April 29, 2013
In Water by the Spoonful, the author portrays Elliot as a military veteran who has had a rough life from a very young age. He lost his younger sister under bad parental circumstances, has a limp from being in the Iraq war, and works as a sandwich maker making his life not too significant. Elliott does not seem to have a lot of drive with going somewhere in life. He likes to stay in his comfort zone even if it means making sandwiches for a living instead of trying to persuade a professional career. For Elliott, change is something that brings him anxiety and stress similarly to the character of Margie from Good People. Margie is a single mother who is raising her handicapped adult daughter in the Southie Boston area. She has just lost her job and is in a tough financial situation. She is going to be evicted if she does not pay rent and tries to get an old friend, who happens to be her daughters’ father, to help her find employment. Both characters experience significant changes in their lives noted in both plays. Elliott has just lost his adoptive mother whom he lives with, and Margie has lost her job, in which she was living paycheck to paycheck. Elliott and Margie are going through difficult changes in their lives with significant events that have transpire but what they both fail to realize are their inner struggles within themselves and do not realize what truly is holding them back from making progress.
In the play Water by the Spoonful, Elliott does not handle stress situations very well. In Scene 3, when news of his adoptive mother, being admitted to the hospital reaches him, he physically shows rage and becomes violent. “Just smashed the bathroom mirror all over the floor. Boss sent me out to the parking lot” (Hudes 20), then Elliott not only shows physical violence towards his surroundings but also to himself, “I’m about to start walking down Lancaster Avenue for thirty miles till I get back to Philly and I don’t care if I snap every wire out my leg and back, I need to get out of here. I need to see Mom, I need to talk to her!” (Hudes 21) The anger at finding out the devastating news about his loved one is too much to bear for Elliott, and he resorts to becoming violent and thus shows he has a severe anger management problem. Instead of trying to find some peace, he goes to the gym to “blow off steam” and is revealed he has had four leg surgeries (Hudes 28). Later in the play, it is learn he is addicted to pain killers and with the mentioning of the leg surgeries and the pain he must feel, I believe it is safe to assume, not only was he trying to let steam out towards the end of the scene, but was also continuing his drug use.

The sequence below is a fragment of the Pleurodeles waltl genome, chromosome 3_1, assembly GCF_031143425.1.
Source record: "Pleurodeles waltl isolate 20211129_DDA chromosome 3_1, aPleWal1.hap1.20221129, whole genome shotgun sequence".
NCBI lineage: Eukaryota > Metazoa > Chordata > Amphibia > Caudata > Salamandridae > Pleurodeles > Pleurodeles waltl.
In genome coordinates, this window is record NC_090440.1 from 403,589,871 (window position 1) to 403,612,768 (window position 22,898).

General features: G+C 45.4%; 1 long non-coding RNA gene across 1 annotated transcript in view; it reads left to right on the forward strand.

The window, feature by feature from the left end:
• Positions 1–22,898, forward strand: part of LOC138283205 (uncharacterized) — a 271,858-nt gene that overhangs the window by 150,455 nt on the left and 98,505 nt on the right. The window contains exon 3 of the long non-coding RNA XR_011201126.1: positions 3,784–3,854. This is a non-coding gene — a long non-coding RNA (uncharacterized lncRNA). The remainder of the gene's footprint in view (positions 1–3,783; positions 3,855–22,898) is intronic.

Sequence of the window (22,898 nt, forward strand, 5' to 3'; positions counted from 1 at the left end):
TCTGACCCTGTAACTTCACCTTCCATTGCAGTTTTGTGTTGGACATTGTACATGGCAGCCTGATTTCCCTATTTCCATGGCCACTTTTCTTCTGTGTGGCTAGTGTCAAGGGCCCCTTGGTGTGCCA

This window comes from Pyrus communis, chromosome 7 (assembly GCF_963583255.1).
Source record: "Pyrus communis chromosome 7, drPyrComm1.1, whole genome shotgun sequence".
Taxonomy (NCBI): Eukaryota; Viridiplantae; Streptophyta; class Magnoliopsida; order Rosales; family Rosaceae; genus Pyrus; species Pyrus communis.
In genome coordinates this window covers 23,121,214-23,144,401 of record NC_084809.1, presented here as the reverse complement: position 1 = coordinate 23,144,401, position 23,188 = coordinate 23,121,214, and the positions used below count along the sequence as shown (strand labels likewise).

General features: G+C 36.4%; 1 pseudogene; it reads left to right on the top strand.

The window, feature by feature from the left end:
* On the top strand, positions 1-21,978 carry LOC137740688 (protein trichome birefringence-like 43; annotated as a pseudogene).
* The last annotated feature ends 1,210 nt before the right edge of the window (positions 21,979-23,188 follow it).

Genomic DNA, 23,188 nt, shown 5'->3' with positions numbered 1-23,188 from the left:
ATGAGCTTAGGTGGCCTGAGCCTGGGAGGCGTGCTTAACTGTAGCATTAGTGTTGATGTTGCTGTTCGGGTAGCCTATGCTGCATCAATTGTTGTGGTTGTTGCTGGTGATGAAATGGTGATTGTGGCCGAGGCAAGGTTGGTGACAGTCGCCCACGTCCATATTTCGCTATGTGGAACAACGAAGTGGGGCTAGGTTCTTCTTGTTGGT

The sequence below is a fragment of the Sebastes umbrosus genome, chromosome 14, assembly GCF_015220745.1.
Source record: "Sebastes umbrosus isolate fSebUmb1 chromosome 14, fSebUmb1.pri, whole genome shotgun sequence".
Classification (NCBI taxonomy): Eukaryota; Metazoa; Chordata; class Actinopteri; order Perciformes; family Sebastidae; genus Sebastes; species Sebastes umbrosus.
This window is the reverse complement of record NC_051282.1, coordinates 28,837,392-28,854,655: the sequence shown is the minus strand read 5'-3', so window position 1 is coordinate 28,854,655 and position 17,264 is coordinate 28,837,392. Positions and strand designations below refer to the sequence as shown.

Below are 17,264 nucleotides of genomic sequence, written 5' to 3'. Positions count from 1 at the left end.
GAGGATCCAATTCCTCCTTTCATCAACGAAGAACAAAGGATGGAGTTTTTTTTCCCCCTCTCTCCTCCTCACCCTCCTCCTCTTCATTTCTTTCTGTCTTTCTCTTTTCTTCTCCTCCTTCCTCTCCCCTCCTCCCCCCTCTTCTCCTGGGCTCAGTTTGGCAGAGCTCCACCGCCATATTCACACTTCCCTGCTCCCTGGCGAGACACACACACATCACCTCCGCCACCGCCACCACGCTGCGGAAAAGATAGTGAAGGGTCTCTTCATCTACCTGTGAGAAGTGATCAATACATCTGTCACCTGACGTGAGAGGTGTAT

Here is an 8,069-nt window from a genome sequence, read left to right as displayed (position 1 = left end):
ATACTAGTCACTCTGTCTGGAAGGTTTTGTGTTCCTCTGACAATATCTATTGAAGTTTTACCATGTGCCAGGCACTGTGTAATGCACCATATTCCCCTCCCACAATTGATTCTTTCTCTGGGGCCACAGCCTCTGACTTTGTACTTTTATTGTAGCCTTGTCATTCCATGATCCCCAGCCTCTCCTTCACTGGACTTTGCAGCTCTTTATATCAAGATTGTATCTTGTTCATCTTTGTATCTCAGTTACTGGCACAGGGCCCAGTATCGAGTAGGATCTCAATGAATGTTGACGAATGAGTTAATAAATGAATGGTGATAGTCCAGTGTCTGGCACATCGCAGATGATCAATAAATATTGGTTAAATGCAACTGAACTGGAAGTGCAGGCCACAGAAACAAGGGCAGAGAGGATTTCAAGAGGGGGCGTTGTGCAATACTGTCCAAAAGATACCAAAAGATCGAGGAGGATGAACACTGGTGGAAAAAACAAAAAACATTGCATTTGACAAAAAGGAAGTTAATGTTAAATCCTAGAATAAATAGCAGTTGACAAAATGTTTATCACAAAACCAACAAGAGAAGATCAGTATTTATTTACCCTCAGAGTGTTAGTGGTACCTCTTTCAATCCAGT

In an article written by Theodore Dalrymple, there is a key phrase that states the reasons as to what someone can see in you when speaking up for yourself, “Parading one's vices is regarded as a sign of sincerity, maturity, willingness to change for the better, and fundamental goodness of heart” (NPN). All of these things are symbols of what Margie does not show throughout the play except her kind but naïve heart. In Scene 1, when Margie finds out she is being fired, she does not seem to take the news very seriously. At first, she ignores the points Stevie is making and for every reason he gives her as to why she is being fired, she seems to have a reason for why it happened. She mentions Dottie is not the most reliable babysitter, she’s not late every day, other employees call in sick all the time, she rather take a pay cut, and her daughter being handicapped limits her time to get to work among other things (Lindsay-Abaire I). Being a single mother of a handicapped adult daughter is very stressful. There have been many studies that show the effects it has on specifically single mothers. “Rearing a child with disabilities is a challenge, perhaps even more so for single parents who most...
Cited: Boyce, Glenna C., et al. "Single Parenting in Families of Children with Disabilities." Marriage & Family Review 20.3-4 (1995): 389-. ProQuest. Web. 27 Apr. 2013.
Dalrymple, Theodore. "IN THERAPY WE TRUST." The Wilson Quarterly 25.4 (2001): 147. Opposing Viewpoints In Context. Web. 27 Apr. 2013.
Hudes, Quiara Alegría. Water by the Spoonful. New York: Theatre Communications Group, 2012. Print. 23 Apr. 2013.
Lindsay-Abaire, David. Good People. New York: Theatre Communications Group, 2011. Print. 23 Apr. 2013.
Mangelsdorf, Martha E. "Why it Pays to be an Optimist." MIT Sloan Management Review 52.2 (2011): 12-3. ProQuest. Web. 27 Apr. 2013.
Silvia, Paul J., et al. "Self-Focused Attention, Performance Expectancies, and the Intensity of Effort: Do People Try Harder for Harder Goals?" Motivation and Emotion 34.4 (2010): 363-70. ProQuest. Web. 23 Apr. 2013.
"Soldiers to be Tested for Prescription Drug Abuse." M2 Presswire Feb 29 2012. ProQuest. Web. 23 Apr. 2013.
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